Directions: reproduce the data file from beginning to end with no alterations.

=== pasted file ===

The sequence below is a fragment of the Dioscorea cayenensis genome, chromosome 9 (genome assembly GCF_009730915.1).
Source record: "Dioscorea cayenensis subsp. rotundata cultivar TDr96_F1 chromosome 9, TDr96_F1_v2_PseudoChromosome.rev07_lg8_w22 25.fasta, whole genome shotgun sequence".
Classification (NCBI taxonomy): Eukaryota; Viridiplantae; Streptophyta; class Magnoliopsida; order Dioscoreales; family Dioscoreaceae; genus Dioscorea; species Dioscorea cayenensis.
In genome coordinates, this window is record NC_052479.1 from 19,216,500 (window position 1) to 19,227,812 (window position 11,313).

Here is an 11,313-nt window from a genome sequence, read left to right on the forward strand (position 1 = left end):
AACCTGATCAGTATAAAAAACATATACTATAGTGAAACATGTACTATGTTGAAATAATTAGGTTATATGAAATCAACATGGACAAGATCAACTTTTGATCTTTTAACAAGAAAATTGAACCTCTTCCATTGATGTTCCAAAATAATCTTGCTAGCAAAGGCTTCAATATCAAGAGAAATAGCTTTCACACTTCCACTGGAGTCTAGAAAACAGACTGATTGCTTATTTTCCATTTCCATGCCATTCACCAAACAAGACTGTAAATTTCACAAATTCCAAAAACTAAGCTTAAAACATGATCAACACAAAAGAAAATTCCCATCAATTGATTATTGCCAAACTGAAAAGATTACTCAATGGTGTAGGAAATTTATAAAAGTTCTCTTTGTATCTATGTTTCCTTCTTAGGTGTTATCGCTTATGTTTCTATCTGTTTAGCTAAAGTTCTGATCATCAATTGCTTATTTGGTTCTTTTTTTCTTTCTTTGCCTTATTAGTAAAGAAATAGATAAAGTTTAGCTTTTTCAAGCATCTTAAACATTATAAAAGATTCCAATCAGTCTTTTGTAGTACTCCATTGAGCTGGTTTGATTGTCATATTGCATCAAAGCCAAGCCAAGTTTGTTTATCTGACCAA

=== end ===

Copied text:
The sequence below is a fragment of the Dioscorea cayenensis genome, chromosome 9 (genome assembly GCF_009730915.1).
Source record: "Dioscorea cayenensis subsp. rotundata cultivar TDr96_F1 chromosome 9, TDr96_F1_v2_PseudoChromosome.rev07_lg8_w22 25.fasta, whole genome shotgun sequence".
Classification (NCBI taxonomy): Eukaryota; Viridiplantae; Streptophyta; class Magnoliopsida; order Dioscoreales; family Dioscoreaceae; genus Dioscorea; species Dioscorea cayenensis.
In genome coordinates, this window is record NC_052479.1 from 19,216,500 (window position 1) to 19,227,812 (window position 11,313).

Here is an 11,313-nt window from a genome sequence, read left to right on the forward strand (position 1 = left end):
AACCTGATCAGTATAAAAAACATATACTATAGTGAAACATGTACTATGTTGAAATAATTAGGTTATATGAAATCAACATGGACAAGATCAACTTTTGATCTTTTAACAAGAAAATTGAACCTCTTCCATTGATGTTCCAAAATAATCTTGCTAGCAAAGGCTTCAATATCAAGAGAAATAGCTTTCACACTTCCACTGGAGTCTAGAAAACAGACTGATTGCTTATTTTCCATTTCCATGCCATTCACCAAACAAGACTGTAAATTTCACAAATTCCAAAAACTAAGCTTAAAACATGATCAACACAAAAGAAAATTCCCATCAATTGATTATTGCCAAACTGAAAAGATTACTCAATGGTGTAGGAAATTTATAAAAGTTCTCTTTGTATCTATGTTTCCTTCTTAGGTGTTATCGCTTATGTTTCTATCTGTTTAGCTAAAGTTCTGATCATCAATTGCTTATTTGGTTCTTTTTTTCTTTCTTTGCCTTATTAGTAAAGAAATAGATAAAGTTTAGCTTTTTCAAGCATCTTAAACATTATAAAAGATTCCAATCAGTCTTTTGTAGTACTCCATTGAGCTGGTTTGATTGTCATATTGCATCAAAGCCAAGCCAAGTTTGTTTATCTGACCAA